UNC’s 2010 Budget: It’s All Greek to Me

The year 2010 could be the start of a new worldwide economic period—one that emphasizes caution over deficit spending and overly generous benefits programs. Sadly, here in North Carolina, the legislature has not gotten the news, at least not when it comes to higher education.

The year began with a stagnant international economy, with European-style socialism in vogue. But the Greek economic collapse in February sounded like a clarion call far beyond the shores of the small Balkan nation. After decades of excessive government spending, high debt levels, and a benefits system that permitted many workers to retire with full pay in their early fifties, Greece narrowly avoided a catastrophe only because other countries bailed it out. Many nations took note and began pulling back on government spending, trimming social benefits, and reducing debt to stave off similar breakdowns.

The new cautionary attitude was on display at the June G-20 summit in Toronto, where President Obama’s call for increased worldwide stimulus spending was rejected by the assembled dignitaries.

Here in North Carolina, legislators working on the 2010-11 budget again faced declining revenues. The University of North Carolina system was an obvious target; it is still rife with dubious expenditures, even after last year’s round of cuts. There is still a “Center for Creative Retirement” at UNC-Asheville, and still a course in “Time Travel” at N.C State, and many more wastes of taxpayers’ money. One hope was that the budget crunch would impose the need to eliminate the most questionable programs, but that did not happen. 

Instead, during the two-months-long legislative session, UNC officials mounted an impassioned campaign of rhetoric against any proposed reductions, suggesting that they would cripple the state’s future. And it worked. The UNC system’s operating budget actually increased by $10 million over the $2.656 billion appropriated for 2010-11 last summer.

The continued high level of spending on public higher education highlights the difference between the way the state’s political establishment and the rest of the world perceive the current economy. To the legislature and the UNC system, the economic downturn is merely a speed bump temporarily slowing the expansion of government, in which the university system plays a central role, rather than a wake-up call announcing that it is time to enact major structural changes.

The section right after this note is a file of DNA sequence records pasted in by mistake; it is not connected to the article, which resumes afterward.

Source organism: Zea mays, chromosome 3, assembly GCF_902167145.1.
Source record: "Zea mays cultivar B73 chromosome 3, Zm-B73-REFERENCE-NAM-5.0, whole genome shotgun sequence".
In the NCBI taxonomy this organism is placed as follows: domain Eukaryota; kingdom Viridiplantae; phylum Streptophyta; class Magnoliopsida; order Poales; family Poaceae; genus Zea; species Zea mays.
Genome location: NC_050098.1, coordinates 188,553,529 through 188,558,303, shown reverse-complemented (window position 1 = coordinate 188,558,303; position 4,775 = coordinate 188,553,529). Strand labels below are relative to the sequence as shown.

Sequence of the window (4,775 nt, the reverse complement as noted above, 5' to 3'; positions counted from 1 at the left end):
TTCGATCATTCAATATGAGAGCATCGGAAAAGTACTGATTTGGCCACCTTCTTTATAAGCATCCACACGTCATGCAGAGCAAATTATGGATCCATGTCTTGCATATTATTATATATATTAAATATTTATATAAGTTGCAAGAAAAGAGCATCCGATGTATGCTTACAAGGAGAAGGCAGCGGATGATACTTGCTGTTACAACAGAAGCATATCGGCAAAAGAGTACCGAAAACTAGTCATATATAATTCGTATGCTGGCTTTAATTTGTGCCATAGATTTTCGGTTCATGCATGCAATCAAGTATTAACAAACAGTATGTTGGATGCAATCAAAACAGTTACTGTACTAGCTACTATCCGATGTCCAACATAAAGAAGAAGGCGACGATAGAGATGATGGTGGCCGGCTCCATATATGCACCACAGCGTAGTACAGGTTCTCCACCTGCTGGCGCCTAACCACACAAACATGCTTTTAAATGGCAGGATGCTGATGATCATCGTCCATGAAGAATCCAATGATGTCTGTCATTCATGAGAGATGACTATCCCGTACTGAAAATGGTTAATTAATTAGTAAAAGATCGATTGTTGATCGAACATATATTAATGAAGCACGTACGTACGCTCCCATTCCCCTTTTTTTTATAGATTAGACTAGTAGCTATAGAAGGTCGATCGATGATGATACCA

Large reductions to UNC’s “management flexibility,” which affects the general fund used to pay for, among other things, the core academic operations, gave the appearance that the entire UNC budget was getting cut to the bone. In the previous legislative session, the flexibility account was reduced by $72.9 million for the 2009-10 school year, and by an additional $100 million for the upcoming year.

An outcry was raised when the House of Representatives wanted to cut the management flexibility  for 2010-11 by an extra $147 million after the Senate proposed a reduction of only $50 million. UNC officials flooded the media with claims that this would cause a loss of 1,700 jobs, many of them faculty positions, and worse. Eventually, the legislature compromised on a $70 million reduction. This means that the flexibility account will be $242.9 million less than two years ago—a considerable sum to be removed from the total appropriation for 2008-9 of $2.683 billion.

Yet there is a lot more to the budget than the management flexibility money. The universities had a proposed $34.8 million cut for the upcoming year restored. Last summer, the legislature reduced its appropriation for 2010-11 by that amount; it was going to permit the UNC system to make it up with a tuition increase equal to the lesser of $200 or 8 percent, figures that vary from campus to campus.

Instead, the universities are getting the best of both worlds. Along with the restored $34.8 million, each school will be able to raise its tuition by as much as $750 and keep the money on campus.

When the budget bill was totaled up, the university system’s state appropriations actually grew to $2.666 billion despite the cuts to the flexibility account. The UNC system leadership and its allies in the legislature merely chose to use the taxpayers’ money for programs other than the core academics. Some of the more questionable alternative uses are:

  • Two million dollars were appropriated for the “research, design, and construction of devices to capture the energy of ocean waves.” This is a highly speculative venture with almost no potential for gain in the foreseeable future—not the sort of project to undertake when belt-tightening is in order.
  • Another $1 million was added to the annual $22 million in operating costs for UNC’s North Carolina Research Campus at Kannapolis. Last summer, system president Erskine Bowles called UNC’s efforts there “highly risky” even though he is an ardent backer of increasing state-funded UNC research. The odds of getting a return equal to the investment have not likely increased since then.  Common sense would suggest a reduction rather than an increase to $23 million.